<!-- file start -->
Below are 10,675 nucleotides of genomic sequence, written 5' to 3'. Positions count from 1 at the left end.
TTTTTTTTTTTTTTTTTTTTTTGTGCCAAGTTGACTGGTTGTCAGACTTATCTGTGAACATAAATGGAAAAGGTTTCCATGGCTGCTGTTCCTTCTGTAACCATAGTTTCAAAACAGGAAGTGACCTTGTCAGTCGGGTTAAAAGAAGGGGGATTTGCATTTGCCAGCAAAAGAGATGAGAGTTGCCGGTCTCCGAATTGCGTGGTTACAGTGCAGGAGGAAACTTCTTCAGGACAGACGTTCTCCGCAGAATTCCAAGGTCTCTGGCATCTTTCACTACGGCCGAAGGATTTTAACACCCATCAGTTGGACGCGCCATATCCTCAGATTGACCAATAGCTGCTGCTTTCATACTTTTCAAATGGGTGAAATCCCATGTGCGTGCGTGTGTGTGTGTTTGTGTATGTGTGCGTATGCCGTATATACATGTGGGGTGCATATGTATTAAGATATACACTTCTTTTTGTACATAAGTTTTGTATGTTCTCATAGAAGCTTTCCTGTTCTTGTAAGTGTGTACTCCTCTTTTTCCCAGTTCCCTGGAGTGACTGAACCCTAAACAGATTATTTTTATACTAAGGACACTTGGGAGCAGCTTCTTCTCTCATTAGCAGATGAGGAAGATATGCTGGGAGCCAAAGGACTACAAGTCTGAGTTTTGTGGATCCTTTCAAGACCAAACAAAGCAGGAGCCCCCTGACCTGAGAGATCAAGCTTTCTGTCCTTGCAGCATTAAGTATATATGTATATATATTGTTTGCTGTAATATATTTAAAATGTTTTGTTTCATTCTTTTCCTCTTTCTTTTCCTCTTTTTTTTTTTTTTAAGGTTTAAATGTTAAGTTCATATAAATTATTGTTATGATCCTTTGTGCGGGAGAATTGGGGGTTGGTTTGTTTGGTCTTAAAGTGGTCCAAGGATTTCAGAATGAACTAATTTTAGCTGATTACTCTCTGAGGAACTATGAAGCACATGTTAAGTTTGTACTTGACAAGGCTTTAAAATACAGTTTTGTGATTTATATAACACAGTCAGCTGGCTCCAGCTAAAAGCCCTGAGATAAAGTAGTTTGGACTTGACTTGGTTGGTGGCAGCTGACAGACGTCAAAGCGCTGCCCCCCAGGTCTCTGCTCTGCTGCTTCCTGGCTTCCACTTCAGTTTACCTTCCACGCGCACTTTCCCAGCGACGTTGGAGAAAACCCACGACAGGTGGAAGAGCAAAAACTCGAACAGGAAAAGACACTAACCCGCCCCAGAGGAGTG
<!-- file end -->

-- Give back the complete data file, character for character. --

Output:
Below are 10,675 nucleotides of genomic sequence, written 5' to 3'. Positions count from 1 at the left end.
TTTTTTTTTTTTTTTTTTTTTTGTGCCAAGTTGACTGGTTGTCAGACTTATCTGTGAACATAAATGGAAAAGGTTTCCATGGCTGCTGTTCCTTCTGTAACCATAGTTTCAAAACAGGAAGTGACCTTGTCAGTCGGGTTAAAAGAAGGGGGATTTGCATTTGCCAGCAAAAGAGATGAGAGTTGCCGGTCTCCGAATTGCGTGGTTACAGTGCAGGAGGAAACTTCTTCAGGACAGACGTTCTCCGCAGAATTCCAAGGTCTCTGGCATCTTTCACTACGGCCGAAGGATTTTAACACCCATCAGTTGGACGCGCCATATCCTCAGATTGACCAATAGCTGCTGCTTTCATACTTTTCAAATGGGTGAAATCCCATGTGCGTGCGTGTGTGTGTGTTTGTGTATGTGTGCGTATGCCGTATATACATGTGGGGTGCATATGTATTAAGATATACACTTCTTTTTGTACATAAGTTTTGTATGTTCTCATAGAAGCTTTCCTGTTCTTGTAAGTGTGTACTCCTCTTTTTCCCAGTTCCCTGGAGTGACTGAACCCTAAACAGATTATTTTTATACTAAGGACACTTGGGAGCAGCTTCTTCTCTCATTAGCAGATGAGGAAGATATGCTGGGAGCCAAAGGACTACAAGTCTGAGTTTTGTGGATCCTTTCAAGACCAAACAAAGCAGGAGCCCCCTGACCTGAGAGATCAAGCTTTCTGTCCTTGCAGCATTAAGTATATATGTATATATATTGTTTGCTGTAATATATTTAAAATGTTTTGTTTCATTCTTTTCCTCTTTCTTTTCCTCTTTTTTTTTTTTTTAAGGTTTAAATGTTAAGTTCATATAAATTATTGTTATGATCCTTTGTGCGGGAGAATTGGGGGTTGGTTTGTTTGGTCTTAAAGTGGTCCAAGGATTTCAGAATGAACTAATTTTAGCTGATTACTCTCTGAGGAACTATGAAGCACATGTTAAGTTTGTACTTGACAAGGCTTTAAAATACAGTTTTGTGATTTATATAACACAGTCAGCTGGCTCCAGCTAAAAGCCCTGAGATAAAGTAGTTTGGACTTGACTTGGTTGGTGGCAGCTGACAGACGTCAAAGCGCTGCCCCCCAGGTCTCTGCTCTGCTGCTTCCTGGCTTCCACTTCAGTTTACCTTCCACGCGCACTTTCCCAGCGACGTTGGAGAAAACCCACGACAGGTGGAAGAGCAAAAACTCGAACAGGAAAAGACACTAACCCGCCCCAGAGGAGTG